They have a name too and their first name is not Doctor, anyone who gave me "the how dare you use my first name was fired by me, and not paid because no services were rendered. And anyone that double or triple booked an appointment had no more than 15 minutes from the time I walked in the door until the time I was in the room. 16 minutes and I was out the door..again no pay for no services rendered. I won ever dispute.

As to the condescending nature of this kid, kick him in the ass one time and he'll get his shit together or just fire him, refuse to see him tell the old doctor why and let him know you will fire him too if he can't find better customer service oriented staff.

Needless to say I have zip for respect for the DRs. It took me 28 years of non stop pain and enduring 25 years of their misdiagnosis and screw ups before I realized that what I once did was a craft and profession, repairing cars and trucks and what they do is rightly called a PRACTICE.

Susan you have every right to be offended if your were offended and if I were you I would make a complaint in no uncertain terms especially as you had been seeing this practitioner for a number of years sweety.

Leight said...

It sounds like time to get a new skin doc that isn't so cosmetically popular. You definitely will have to bare your chest sometime for this honied PA. Maybe find a female since they usually like female assistants. (BTW, my skin doc's office is now full of older patients, too. Perhaps it is an increase in facial skin cancers that is just now arriving in the bay area. I can't stand wearing sun screen. Better start.)

heartinsanfrancisco said...

OD, Glad I'm not the only one.

ER, Thank you! It's good to be around again.

Cro Magnon, Well and good, but I'm not really comfortable with him anyway, much as I like the doctor.

Molly, I've missed you, too. His studied endearments just felt like he thought he was doing me a favor, to which I say a resounding "No, thanks."

Mark, You've had quite a serious medical history, haven't you? What you describe is clearly malpractice, and illustrates the root cause of our health system's deterioration: Medical decisions are made by insurance people, not medical people, and our health is being sacrificed, sometimes tragically, in service to the dollar. I'm glad you have an arrangement that you trust and that fills your needs now. Everyone should.

I'm not going back there. It's not worth it since my concerns are not worthy of seeing Dr. X anyway. I supposed that's a good thing because I'm sure if I had skin cancer he would see me personally. But he is raking in big bucks on cosmetic stuff for the highly overprivileged and probably has minimal interest in actual medicine now.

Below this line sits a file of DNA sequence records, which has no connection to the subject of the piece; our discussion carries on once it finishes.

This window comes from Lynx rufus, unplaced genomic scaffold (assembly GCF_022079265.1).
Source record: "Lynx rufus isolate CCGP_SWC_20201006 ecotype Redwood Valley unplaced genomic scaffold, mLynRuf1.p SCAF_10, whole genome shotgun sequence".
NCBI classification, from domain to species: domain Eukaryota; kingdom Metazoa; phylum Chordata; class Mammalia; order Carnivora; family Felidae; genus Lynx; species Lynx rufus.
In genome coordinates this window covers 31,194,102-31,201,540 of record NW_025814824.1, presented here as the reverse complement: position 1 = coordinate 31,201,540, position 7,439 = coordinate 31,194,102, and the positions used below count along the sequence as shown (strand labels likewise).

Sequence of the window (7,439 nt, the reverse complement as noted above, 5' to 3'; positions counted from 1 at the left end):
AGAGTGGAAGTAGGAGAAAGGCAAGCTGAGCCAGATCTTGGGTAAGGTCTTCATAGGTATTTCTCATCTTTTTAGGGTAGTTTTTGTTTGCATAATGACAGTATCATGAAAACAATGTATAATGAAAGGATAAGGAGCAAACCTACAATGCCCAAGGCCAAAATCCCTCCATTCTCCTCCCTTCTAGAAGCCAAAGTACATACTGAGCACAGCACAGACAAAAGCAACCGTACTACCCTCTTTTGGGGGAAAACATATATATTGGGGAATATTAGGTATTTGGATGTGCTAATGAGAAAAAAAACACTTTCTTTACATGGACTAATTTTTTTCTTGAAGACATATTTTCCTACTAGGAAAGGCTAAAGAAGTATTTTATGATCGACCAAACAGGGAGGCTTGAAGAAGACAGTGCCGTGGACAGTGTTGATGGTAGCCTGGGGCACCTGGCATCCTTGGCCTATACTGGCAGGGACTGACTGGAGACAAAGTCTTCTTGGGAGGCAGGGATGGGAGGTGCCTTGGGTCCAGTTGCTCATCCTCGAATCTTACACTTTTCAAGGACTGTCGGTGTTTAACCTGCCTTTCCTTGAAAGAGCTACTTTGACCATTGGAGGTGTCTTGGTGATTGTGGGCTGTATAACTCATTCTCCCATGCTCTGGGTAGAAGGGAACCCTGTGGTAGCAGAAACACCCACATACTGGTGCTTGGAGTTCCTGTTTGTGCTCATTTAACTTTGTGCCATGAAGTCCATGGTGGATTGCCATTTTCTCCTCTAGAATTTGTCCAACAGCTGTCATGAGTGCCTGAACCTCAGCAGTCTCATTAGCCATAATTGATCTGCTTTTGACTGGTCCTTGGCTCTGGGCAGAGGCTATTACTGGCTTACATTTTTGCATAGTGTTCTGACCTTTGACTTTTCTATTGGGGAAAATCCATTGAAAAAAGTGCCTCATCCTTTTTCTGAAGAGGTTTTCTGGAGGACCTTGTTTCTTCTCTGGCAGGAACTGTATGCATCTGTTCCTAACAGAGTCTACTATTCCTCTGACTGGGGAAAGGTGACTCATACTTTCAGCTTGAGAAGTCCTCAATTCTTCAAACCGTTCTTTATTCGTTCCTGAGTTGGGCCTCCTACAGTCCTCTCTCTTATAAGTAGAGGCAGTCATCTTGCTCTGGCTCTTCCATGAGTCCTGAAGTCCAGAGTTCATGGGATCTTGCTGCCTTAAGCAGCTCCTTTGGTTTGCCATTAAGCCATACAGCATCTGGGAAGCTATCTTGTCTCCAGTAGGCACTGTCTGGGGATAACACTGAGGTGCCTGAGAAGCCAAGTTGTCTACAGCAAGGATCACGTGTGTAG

Leight, I agree. I had yearly skin checks with the former PA, who was female and also a lovely person. That would be my preference, just as I prefer female gynecologists. I certainly don't want to be examined by a young twerp who calls me "honey."

I do wear sunscreen. I did a lot of tanning for many years as I look so much better with darker skin, but melanoma is not on my to-do list, and sun exposure is also very aging.

Are you in the Bay area too?

Secret Agent Woman said...

As you know, in my neck of the woods many people routinely call everyone else by endearments, so it would be meaningless. But I know that's not true on California, so I think I'd be bothered by it, too. And unless a physician wants to call me by my title, I go with first names.

Endearments aside, I do not want to see a PA when I'm paying to see a physician. I saw a dermatologist (the real guy, not a PA) a year or so ago for what I feared might be cancerous. He was very young and a little unsettlingly cute. But also thorough, polite and friendly in a professional way. I would definitely go back to him. MY OB-GYN referred me to him when I asked her for the name of someone gentle.

heartinsanfrancisco said...

Agent,

It didn't strike me as the kind of endearments so common in the South. It seemed supercillious, not springing naturally from ones culture.

My preference, all things being equal, is for a female gyn, but if the best one is male that's fine.

Several years ago I realized that I had never met my gyn of record, the one to whom test results were sent, as I always saw her nurse-practitioner. I thought we should meet so I asked to see one of the doctors next time. She was clearly enraged at my nerviness and so rough that she hurt me during the exam. Needless to say, I never went back. When I told my primary care doctor (who insists all his patients call him by his first name,) he said, "She's a bitch. I never send anyone to her."

Paula said...

It's so good to read your writing again, Susan. I don't blame you one bit for leaving any doctor who makes you uncomfortable.

It's true that here in the South, many people use endearments with friends or well known customers. Trust me, it is NOT common for a doctor to speak this way to a patient, especially one who is a stranger. It would make me uncomfortable, too. Any specialty that requires a degree of intimacy also requires the utmost professionalism.

Claudia said...

If you feel uncomfortable, you feel uncomfortable - end of story. You don't have to justify feeling uncomfortable. You didn't like it when the PA called you those names. It made you uncomfortable. Period. If you feel like you need to tell your doctor, I'd say, "I was uncomfortable with that PA."

Of course, you're much more polite than me. I would have said, "don't call me honey," in my best Scarlet O'Hara. Of course, I used to walk by that graffiti every day when I lived in Berkeley. Maybe it just sunk in.

la cartonaria said...

Hear, hear! It may be old fashioned, but I resent endearments from strangers (except when they call you 'luv' in the UK), & I'm not entirely comfortable being addressed by my first name by an adolescent bank teller who I've never seen before & who wants to know about my plans for the weekend. In fact I get a little huffy. My mother's lessons in deportment & etiquette must have sunk in after all. AND THEN there's the whole subject of professionalism...I too would write a letter. Let them know you were displeased. There can't be any change in behavior unless they understand it's offensive. Glad you're back!